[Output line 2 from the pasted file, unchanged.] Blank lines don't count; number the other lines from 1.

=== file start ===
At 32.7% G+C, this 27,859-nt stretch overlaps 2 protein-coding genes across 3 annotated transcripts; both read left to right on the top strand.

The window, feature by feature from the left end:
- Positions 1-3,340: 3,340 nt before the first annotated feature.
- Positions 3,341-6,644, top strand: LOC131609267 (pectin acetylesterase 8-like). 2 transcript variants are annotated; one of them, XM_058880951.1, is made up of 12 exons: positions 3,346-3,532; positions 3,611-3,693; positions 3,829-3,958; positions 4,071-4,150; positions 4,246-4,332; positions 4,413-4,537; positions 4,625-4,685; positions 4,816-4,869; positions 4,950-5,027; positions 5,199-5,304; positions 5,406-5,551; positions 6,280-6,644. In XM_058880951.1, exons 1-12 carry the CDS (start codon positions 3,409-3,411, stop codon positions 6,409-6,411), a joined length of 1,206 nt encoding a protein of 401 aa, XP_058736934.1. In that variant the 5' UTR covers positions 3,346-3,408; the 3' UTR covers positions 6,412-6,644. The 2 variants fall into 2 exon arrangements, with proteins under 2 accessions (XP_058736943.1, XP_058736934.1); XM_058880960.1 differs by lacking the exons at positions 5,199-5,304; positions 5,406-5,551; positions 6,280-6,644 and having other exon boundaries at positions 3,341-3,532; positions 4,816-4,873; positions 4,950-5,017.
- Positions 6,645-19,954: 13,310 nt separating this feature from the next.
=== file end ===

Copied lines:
The window, feature by feature from the left end: